While Grease 2 never achieved the cult status of its predecessor, it did act as a showcase for Pfeiffer, who appeared alongside a few other faces that have managed to stick around over the course of the next three decades.
Pam Grier was the epitome of Groovy, 1970s.
If you were alive in the 1970s then you know that there was no one cooler than Pam Grier. During that most groovy of decades she was in kickin’ movies like Foxy Brown and Black Mama White Mama while dating comedy legend Freddie Prinze, and after they broke up she dated Richard Pryor, was there ever a more ‘70s set of relationships?
Grier’s career was on fire throughout the ‘70s, and in spite of the fact that she wasn’t around much in the following decade, she made a big comeback in 1997 with her starring role in Jackie Brown. Viva la Pam Grier!
Robert Redford and Barbra Streisand in the film "The Way We Were" 1973.
The Way We Were is a timeless love and falling out of love story for the ages. It follows Katie Morosky and Hubbell Gardiner as they try to work through their differences in the first half of the 20th century. The first time they meet they two of them are on the opposite side of a political divide, and as the film moves through two more decades the characters are always finding themselves together in one way or another.
Even though the two actors were, like their characters, completely opposite of one another, they worked well together. Streisand said:
I just loved working with [Redford]. Every day was an exciting adventure. We played well together--in the moment, slightly different, slightly unknowing, always interesting. He's a man of depth who has what it takes to be a great movie star: mystery behind the eyes. You wonder, What is he really thinking?”
Susan Sarandon, her first movie appearance was in the movie "Joe," 1970.
There’s something to be said for people who just show up. Susan Sarandon didn’t have any designs on being a famous actress while growing up in New York City, but in 1969 she went to a casting call for the movie Joe starring Peter Boyle as a factory worker who hates hippies. She wasn’t auditioning - her then husband was - but the casting director saw something in her and hired her for a role.
It wasn’t the most auspicious start for an actress but after Joe Sarandon went on to appear in a series of television films before 1975’s Rocky Horror Picture Show.
The original MTV VJs in 1981/ J.J. Jackson, Nina Blackwood, Mark Goodman, Martha Quinn and Alan Hunter.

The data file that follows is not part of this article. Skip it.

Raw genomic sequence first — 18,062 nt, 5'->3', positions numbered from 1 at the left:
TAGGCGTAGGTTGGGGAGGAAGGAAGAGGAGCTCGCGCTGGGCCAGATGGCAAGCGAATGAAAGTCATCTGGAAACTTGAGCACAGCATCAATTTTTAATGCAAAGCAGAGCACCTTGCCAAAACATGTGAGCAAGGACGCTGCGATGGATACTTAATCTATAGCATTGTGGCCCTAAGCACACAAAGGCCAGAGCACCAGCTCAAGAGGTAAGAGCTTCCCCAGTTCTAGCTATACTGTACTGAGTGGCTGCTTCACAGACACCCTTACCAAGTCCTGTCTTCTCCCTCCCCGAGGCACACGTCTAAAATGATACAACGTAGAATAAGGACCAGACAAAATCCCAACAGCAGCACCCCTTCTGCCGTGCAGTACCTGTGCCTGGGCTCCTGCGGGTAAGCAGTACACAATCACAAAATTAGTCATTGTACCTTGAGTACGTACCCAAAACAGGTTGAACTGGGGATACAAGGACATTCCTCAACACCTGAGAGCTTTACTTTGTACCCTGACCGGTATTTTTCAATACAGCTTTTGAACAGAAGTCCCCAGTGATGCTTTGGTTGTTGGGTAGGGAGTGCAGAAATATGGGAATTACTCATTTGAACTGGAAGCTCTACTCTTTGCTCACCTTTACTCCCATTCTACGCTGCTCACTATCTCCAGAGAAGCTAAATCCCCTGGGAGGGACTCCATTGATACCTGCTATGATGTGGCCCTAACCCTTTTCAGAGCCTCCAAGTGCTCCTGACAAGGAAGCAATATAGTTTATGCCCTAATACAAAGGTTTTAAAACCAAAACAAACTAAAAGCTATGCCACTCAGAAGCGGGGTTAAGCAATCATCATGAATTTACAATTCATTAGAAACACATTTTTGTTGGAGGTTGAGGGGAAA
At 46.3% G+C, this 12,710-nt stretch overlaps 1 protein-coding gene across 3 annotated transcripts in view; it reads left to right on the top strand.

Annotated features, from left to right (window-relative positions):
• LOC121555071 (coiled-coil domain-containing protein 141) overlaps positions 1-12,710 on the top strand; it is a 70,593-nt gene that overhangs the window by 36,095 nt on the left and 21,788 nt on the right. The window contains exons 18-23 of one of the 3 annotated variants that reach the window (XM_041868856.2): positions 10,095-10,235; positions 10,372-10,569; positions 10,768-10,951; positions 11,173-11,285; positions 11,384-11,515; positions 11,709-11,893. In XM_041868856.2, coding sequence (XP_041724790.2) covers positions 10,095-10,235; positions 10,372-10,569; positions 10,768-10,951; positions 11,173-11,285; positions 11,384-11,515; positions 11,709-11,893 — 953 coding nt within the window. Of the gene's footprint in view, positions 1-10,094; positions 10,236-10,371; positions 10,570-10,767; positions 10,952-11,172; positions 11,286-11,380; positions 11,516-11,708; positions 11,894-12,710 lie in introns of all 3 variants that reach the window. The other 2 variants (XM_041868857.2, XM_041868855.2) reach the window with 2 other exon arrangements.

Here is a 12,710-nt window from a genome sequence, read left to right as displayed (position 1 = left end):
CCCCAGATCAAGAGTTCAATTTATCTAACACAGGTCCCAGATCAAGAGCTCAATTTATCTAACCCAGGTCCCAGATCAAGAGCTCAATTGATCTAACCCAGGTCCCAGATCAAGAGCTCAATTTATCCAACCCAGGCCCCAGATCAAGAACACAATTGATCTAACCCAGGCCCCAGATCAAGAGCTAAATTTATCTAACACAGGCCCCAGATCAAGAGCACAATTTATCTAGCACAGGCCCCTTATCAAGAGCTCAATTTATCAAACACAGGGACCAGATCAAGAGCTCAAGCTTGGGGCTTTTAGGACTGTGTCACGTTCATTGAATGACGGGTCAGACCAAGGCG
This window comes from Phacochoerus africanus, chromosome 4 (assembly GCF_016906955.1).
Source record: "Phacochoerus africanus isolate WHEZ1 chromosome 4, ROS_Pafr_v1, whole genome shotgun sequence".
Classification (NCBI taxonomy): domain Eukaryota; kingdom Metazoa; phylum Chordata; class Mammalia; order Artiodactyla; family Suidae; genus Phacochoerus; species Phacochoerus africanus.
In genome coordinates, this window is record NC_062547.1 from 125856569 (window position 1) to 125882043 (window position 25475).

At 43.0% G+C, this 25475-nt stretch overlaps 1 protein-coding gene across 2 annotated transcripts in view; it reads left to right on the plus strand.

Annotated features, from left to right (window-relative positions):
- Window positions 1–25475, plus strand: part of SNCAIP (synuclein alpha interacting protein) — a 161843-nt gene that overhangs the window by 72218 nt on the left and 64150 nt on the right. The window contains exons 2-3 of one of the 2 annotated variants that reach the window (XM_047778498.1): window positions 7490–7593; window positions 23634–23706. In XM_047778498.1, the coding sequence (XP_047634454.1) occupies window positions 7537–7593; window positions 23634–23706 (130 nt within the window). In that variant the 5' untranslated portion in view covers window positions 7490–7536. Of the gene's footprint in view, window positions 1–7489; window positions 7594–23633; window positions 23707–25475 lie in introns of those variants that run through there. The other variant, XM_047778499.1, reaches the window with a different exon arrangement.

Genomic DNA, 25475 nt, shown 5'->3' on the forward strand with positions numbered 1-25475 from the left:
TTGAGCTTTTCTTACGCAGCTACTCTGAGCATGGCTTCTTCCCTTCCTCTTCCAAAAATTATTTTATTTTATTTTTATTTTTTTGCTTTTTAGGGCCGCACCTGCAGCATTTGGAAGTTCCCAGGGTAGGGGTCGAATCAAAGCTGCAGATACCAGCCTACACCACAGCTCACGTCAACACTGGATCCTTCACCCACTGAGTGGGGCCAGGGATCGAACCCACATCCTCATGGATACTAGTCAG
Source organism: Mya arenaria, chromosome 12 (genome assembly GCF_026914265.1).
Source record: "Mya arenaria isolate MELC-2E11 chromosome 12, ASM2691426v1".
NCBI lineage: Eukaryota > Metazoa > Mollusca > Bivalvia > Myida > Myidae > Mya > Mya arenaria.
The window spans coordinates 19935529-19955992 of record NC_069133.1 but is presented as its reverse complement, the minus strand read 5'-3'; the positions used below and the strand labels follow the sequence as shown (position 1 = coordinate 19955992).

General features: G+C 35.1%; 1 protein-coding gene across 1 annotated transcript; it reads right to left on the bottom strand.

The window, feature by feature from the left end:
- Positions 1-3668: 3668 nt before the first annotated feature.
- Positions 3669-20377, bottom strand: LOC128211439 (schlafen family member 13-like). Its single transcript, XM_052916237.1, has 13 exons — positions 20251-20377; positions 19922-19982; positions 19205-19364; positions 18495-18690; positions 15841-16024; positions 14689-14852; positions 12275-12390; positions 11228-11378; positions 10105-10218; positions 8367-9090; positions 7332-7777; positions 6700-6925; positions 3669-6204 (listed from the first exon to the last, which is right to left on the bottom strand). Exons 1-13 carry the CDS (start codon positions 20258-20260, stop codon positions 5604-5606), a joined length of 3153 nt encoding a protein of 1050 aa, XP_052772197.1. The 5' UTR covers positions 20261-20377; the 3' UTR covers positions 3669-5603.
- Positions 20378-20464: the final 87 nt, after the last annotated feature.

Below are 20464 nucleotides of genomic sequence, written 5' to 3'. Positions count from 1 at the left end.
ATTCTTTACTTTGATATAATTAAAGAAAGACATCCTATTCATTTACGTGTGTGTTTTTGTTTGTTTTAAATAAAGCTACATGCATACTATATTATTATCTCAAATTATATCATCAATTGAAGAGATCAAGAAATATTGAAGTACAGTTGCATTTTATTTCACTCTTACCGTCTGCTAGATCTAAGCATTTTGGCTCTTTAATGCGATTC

If you wanted your MTV then these were the VJs who were going to give it to you. When the burgeoning music video channel started in 1981 this fabulous fivesome were on the air around the clock playing hits by bands like The Buggles (obviously), Pat Benatar, and even Iron Maiden. On MTV’s launch day - August 1, 1981 - the channel played 208 videos with 11 of them by Rod Stewart.
Out the five initial VJs everyone had a favorite, personally I’m a Nina Blackwood kind of guy, but if you prefer Mark Goodman that’s cool too, just as long as you aren’t into Alan Hunter we can be friends.
Joe Pesci, an Italian American actor, comedian, and musician. The first film he starred in was the low-budget crime film "The Death Collector," 1976.
You may not remember The Death Collector, the 1976 film mafia film, but in many ways it’s the flashpoint for some of the most important gangster movies and TV shows of the ‘80s, ‘90s, and 2000s. Not only is this the first appearance of Joe Pesci, who’d been working as a barber and a live stage act throughout the later ‘60s and early ‘70s, but it’s also one of the earliest appearances of character actor Frank Vincent.
While the movie didn’t go anywhere, it was seen by Robert DeNiro who suggested to his pal Martin Scorsese that he use the duo in Raging Bull. The two would go on to appear in films like Goodfellas and Casino, forever altering the landscape of modern gangster cinema.
Johnny Cash proposed to June Carter this month back in 1968.
Johnny Cash and June Carter first met in 1955 backstage at the Grand Ole Opry. At the time Cash was married to his first wife, Vivien, but that didn’t stop the Man in Black from falling head over heels with the young June Carter. Cash and his first wife divorced in 1966, and while on stage in London, Ontario Cash proposed to June.
On March 1, 1968 the two wed in Franklin, Kentucky. Even though Cash continued to live hard June stuck by her man and the two became true #relationship goals for every fan of outlaw country. The two stayed together until their respective deaths in 2003.
Just your typical K Mart store parking lot back in the '70s. Chances are you used to shop there too!
We’ve got a blue light special on aisle Groovy! Is there any department store that’s more embedded in the 1970s than K-Mart? It was truly the one place where you could get everything, from heavy flannel to snacks, and even a six pack of Tab. And if there’s one thing that we wish we could bring back from the greatest era of shopping it’s the in store music from this far out department store chain.
There was just something soothing about walking through the aisles of a K-Mart. Maybe it’s because you were bound to run into someone you knew from around town, or maybe it was just all the deals. Whatever the case, viva la K-Mart!
Prince was the opening act for The Rolling Stones in 1981.
Prince may be regarded as one of the defining rock acts of the 20th century, but in the early ‘80s he was still cutting his teeth and having to prove himself every night while opening for The Rolling Stones, then on the “American Tour 1981” to support their album “Tattoo You.” Stones fans were not in the mood to see Prince play and they actually booed the band off stage. Bassist Mark Brown remembers:
Next thing I noticed was food starting to fly through the air like a dark thunder cloud. Imagine 94,000 people throwing food at each other; it was the craziest thing I had ever seen in my life. I got hit in the shoulder with a bag of fried chicken; then my guitar got knocked out of tune by a large grapefruit that hit the tuning keys…
Thankfully things turned around for Prince and The Revolution.
Red Hot Chili Peppers, 1988.